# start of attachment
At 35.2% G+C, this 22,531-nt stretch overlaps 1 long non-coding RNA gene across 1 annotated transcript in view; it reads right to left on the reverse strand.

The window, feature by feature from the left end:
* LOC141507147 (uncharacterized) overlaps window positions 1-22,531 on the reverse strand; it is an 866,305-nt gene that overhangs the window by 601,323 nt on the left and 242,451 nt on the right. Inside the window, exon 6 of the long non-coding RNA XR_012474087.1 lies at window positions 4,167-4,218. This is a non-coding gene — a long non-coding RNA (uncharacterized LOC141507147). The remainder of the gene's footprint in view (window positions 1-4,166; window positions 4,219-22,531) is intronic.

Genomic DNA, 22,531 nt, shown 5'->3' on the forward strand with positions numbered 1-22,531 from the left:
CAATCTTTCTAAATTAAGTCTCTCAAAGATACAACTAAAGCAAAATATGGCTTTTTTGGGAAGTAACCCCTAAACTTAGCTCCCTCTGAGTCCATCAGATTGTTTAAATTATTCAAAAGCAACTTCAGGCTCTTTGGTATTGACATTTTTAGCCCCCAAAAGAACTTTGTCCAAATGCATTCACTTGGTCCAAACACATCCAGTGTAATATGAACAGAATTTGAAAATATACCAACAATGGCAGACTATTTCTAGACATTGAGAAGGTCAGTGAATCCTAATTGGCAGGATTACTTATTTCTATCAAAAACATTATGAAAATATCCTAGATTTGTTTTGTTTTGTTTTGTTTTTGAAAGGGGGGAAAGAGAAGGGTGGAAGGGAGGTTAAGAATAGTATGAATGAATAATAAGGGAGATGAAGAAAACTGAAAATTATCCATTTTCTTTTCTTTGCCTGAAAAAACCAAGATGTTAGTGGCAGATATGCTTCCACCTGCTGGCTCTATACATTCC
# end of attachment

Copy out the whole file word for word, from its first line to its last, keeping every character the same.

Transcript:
At 35.2% G+C, this 22,531-nt stretch overlaps 1 long non-coding RNA gene across 1 annotated transcript in view; it reads right to left on the reverse strand.

The window, feature by feature from the left end:
* LOC141507147 (uncharacterized) overlaps window positions 1-22,531 on the reverse strand; it is an 866,305-nt gene that overhangs the window by 601,323 nt on the left and 242,451 nt on the right. Inside the window, exon 6 of the long non-coding RNA XR_012474087.1 lies at window positions 4,167-4,218. This is a non-coding gene — a long non-coding RNA (uncharacterized LOC141507147). The remainder of the gene's footprint in view (window positions 1-4,166; window positions 4,219-22,531) is intronic.

Genomic DNA, 22,531 nt, shown 5'->3' on the forward strand with positions numbered 1-22,531 from the left:
CAATCTTTCTAAATTAAGTCTCTCAAAGATACAACTAAAGCAAAATATGGCTTTTTTGGGAAGTAACCCCTAAACTTAGCTCCCTCTGAGTCCATCAGATTGTTTAAATTATTCAAAAGCAACTTCAGGCTCTTTGGTATTGACATTTTTAGCCCCCAAAAGAACTTTGTCCAAATGCATTCACTTGGTCCAAACACATCCAGTGTAATATGAACAGAATTTGAAAATATACCAACAATGGCAGACTATTTCTAGACATTGAGAAGGTCAGTGAATCCTAATTGGCAGGATTACTTATTTCTATCAAAAACATTATGAAAATATCCTAGATTTGTTTTGTTTTGTTTTGTTTTTGAAAGGGGGGAAAGAGAAGGGTGGAAGGGAGGTTAAGAATAGTATGAATGAATAATAAGGGAGATGAAGAAAACTGAAAATTATCCATTTTCTTTTCTTTGCCTGAAAAAACCAAGATGTTAGTGGCAGATATGCTTCCACCTGCTGGCTCTATACATTCC